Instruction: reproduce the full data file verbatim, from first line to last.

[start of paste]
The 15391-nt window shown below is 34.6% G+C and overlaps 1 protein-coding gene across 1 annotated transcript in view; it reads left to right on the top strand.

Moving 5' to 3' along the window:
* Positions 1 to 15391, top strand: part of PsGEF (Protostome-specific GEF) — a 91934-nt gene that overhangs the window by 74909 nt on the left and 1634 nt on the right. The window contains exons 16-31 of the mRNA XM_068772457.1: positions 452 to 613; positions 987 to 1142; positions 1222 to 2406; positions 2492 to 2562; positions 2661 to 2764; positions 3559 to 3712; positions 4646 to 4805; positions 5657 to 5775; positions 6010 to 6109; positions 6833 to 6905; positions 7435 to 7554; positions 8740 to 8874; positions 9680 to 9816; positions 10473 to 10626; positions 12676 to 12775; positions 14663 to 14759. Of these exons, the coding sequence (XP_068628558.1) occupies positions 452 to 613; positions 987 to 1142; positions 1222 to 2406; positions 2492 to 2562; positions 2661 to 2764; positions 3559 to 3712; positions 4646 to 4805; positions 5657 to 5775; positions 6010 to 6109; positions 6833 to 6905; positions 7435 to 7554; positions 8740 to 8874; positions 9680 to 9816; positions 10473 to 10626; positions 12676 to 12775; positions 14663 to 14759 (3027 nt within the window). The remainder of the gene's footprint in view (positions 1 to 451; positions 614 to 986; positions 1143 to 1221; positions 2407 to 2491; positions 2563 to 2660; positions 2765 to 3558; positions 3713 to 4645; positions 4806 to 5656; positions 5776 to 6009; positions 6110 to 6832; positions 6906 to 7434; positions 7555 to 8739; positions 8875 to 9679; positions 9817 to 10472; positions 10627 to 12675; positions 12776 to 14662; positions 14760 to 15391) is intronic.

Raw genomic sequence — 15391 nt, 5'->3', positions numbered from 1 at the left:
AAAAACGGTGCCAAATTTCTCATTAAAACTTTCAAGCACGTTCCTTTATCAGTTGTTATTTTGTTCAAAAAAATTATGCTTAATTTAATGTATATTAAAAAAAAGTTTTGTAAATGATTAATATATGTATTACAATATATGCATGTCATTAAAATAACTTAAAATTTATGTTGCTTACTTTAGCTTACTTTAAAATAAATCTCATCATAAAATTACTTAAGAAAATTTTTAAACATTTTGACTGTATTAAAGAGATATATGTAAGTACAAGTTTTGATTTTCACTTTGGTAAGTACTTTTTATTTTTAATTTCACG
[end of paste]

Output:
The 15391-nt window shown below is 34.6% G+C and overlaps 1 protein-coding gene across 1 annotated transcript in view; it reads left to right on the top strand.

Moving 5' to 3' along the window:
* Positions 1 to 15391, top strand: part of PsGEF (Protostome-specific GEF) — a 91934-nt gene that overhangs the window by 74909 nt on the left and 1634 nt on the right. The window contains exons 16-31 of the mRNA XM_068772457.1: positions 452 to 613; positions 987 to 1142; positions 1222 to 2406; positions 2492 to 2562; positions 2661 to 2764; positions 3559 to 3712; positions 4646 to 4805; positions 5657 to 5775; positions 6010 to 6109; positions 6833 to 6905; positions 7435 to 7554; positions 8740 to 8874; positions 9680 to 9816; positions 10473 to 10626; positions 12676 to 12775; positions 14663 to 14759. Of these exons, the coding sequence (XP_068628558.1) occupies positions 452 to 613; positions 987 to 1142; positions 1222 to 2406; positions 2492 to 2562; positions 2661 to 2764; positions 3559 to 3712; positions 4646 to 4805; positions 5657 to 5775; positions 6010 to 6109; positions 6833 to 6905; positions 7435 to 7554; positions 8740 to 8874; positions 9680 to 9816; positions 10473 to 10626; positions 12676 to 12775; positions 14663 to 14759 (3027 nt within the window). The remainder of the gene's footprint in view (positions 1 to 451; positions 614 to 986; positions 1143 to 1221; positions 2407 to 2491; positions 2563 to 2660; positions 2765 to 3558; positions 3713 to 4645; positions 4806 to 5656; positions 5776 to 6009; positions 6110 to 6832; positions 6906 to 7434; positions 7555 to 8739; positions 8875 to 9679; positions 9817 to 10472; positions 10627 to 12675; positions 12776 to 14662; positions 14760 to 15391) is intronic.

Raw genomic sequence — 15391 nt, 5'->3', positions numbered from 1 at the left:
AAAAACGGTGCCAAATTTCTCATTAAAACTTTCAAGCACGTTCCTTTATCAGTTGTTATTTTGTTCAAAAAAATTATGCTTAATTTAATGTATATTAAAAAAAAGTTTTGTAAATGATTAATATATGTATTACAATATATGCATGTCATTAAAATAACTTAAAATTTATGTTGCTTACTTTAGCTTACTTTAAAATAAATCTCATCATAAAATTACTTAAGAAAATTTTTAAACATTTTGACTGTATTAAAGAGATATATGTAAGTACAAGTTTTGATTTTCACTTTGGTAAGTACTTTTTATTTTTAATTTCACG